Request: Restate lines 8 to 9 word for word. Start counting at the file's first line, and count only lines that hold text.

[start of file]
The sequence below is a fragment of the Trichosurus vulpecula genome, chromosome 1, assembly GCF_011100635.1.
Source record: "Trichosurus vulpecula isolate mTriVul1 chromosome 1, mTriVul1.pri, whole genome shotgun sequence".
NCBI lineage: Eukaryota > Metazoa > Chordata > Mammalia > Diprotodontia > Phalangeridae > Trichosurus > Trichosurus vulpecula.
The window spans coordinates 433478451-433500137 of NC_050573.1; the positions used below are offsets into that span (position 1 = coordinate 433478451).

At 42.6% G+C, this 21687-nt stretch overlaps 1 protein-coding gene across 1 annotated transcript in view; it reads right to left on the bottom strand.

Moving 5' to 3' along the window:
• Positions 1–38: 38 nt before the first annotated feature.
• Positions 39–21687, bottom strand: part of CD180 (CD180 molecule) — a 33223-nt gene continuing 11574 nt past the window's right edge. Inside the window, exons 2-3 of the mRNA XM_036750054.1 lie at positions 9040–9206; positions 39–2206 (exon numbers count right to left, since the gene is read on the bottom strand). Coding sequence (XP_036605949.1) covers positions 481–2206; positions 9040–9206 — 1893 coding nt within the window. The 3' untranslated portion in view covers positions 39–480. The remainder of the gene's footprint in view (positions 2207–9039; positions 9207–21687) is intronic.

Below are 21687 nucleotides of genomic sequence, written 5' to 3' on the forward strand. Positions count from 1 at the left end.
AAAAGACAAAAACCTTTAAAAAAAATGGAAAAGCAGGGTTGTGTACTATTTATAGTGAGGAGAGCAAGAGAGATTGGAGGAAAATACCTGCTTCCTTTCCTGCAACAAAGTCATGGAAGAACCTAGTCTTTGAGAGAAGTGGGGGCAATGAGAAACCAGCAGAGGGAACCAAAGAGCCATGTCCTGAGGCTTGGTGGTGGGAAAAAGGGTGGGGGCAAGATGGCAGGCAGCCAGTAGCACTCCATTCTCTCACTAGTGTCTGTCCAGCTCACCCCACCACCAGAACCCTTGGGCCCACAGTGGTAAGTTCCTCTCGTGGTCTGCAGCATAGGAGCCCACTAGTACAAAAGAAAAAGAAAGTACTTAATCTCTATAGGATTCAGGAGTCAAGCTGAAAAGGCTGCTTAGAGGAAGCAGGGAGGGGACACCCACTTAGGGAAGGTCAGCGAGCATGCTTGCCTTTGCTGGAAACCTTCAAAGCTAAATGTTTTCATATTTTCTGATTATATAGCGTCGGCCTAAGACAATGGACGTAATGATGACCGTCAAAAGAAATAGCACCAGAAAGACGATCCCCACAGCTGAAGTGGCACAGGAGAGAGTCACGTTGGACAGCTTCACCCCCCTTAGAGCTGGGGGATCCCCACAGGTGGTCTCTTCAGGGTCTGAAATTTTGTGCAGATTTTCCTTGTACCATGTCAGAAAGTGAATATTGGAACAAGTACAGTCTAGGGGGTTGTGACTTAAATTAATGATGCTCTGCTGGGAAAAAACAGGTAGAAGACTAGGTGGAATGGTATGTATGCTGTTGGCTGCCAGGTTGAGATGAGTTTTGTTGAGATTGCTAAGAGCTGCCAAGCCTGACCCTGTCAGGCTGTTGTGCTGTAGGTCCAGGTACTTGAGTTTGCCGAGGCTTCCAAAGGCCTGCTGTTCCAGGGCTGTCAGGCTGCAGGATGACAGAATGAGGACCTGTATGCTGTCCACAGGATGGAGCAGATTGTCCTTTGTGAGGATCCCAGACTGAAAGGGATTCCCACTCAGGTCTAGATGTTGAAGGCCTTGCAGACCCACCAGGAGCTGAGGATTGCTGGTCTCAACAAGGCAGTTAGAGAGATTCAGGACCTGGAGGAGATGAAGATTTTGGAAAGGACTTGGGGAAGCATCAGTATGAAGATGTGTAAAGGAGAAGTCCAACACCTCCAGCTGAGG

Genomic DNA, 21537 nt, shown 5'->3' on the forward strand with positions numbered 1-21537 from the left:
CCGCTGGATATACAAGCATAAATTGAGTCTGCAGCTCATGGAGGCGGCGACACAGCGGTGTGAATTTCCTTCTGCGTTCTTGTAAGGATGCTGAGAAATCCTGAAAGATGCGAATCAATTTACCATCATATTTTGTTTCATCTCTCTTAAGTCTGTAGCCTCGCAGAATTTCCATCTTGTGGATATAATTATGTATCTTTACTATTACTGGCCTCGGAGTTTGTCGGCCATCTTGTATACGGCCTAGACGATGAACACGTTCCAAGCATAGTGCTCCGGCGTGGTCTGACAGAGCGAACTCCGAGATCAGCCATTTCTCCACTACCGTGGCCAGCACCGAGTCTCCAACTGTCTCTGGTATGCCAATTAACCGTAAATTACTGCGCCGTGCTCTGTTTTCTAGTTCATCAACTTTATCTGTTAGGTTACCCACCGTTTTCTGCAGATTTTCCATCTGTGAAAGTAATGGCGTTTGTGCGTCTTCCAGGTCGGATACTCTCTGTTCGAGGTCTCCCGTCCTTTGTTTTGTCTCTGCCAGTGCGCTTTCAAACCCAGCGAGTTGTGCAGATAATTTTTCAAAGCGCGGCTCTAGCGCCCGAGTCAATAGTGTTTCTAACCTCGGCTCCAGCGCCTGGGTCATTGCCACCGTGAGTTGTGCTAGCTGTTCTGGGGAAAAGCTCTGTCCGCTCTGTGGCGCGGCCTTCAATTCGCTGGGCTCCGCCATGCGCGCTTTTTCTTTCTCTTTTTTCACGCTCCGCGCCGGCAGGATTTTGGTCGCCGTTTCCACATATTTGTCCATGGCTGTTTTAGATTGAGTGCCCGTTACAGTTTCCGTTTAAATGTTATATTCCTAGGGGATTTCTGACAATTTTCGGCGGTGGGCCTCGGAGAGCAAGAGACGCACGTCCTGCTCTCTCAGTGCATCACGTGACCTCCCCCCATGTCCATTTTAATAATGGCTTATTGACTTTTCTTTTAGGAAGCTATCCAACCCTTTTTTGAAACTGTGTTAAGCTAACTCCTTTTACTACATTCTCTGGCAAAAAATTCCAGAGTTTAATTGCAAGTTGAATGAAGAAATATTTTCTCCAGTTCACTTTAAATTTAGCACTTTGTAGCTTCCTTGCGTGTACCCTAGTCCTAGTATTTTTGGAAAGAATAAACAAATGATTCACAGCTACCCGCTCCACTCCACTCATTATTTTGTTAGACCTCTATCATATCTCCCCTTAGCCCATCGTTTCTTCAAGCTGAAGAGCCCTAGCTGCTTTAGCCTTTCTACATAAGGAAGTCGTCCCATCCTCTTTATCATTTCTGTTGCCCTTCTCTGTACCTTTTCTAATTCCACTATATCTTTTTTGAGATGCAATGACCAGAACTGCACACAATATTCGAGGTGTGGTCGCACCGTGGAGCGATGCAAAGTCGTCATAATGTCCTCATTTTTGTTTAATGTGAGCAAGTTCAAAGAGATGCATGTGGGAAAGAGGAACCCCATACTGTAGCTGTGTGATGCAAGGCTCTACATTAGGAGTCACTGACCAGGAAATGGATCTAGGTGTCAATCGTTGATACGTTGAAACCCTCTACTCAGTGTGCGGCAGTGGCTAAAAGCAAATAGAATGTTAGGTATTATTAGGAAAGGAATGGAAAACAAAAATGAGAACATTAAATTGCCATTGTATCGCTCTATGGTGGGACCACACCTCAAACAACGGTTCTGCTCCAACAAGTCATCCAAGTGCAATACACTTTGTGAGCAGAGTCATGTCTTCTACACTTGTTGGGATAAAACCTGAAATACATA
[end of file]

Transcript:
• Positions 39–21687, bottom strand: part of CD180 (CD180 molecule) — a 33223-nt gene continuing 11574 nt past the window's right edge. Inside the window, exons 2-3 of the mRNA XM_036750054.1 lie at positions 9040–9206; positions 39–2206 (exon numbers count right to left, since the gene is read on the bottom strand). Coding sequence (XP_036605949.1) covers positions 481–2206; positions 9040–9206 — 1893 coding nt within the window. The 3' untranslated portion in view covers positions 39–480. The remainder of the gene's footprint in view (positions 2207–9039; positions 9207–21687) is intronic.

Below are 21687 nucleotides of genomic sequence, written 5' to 3' on the forward strand. Positions count from 1 at the left end.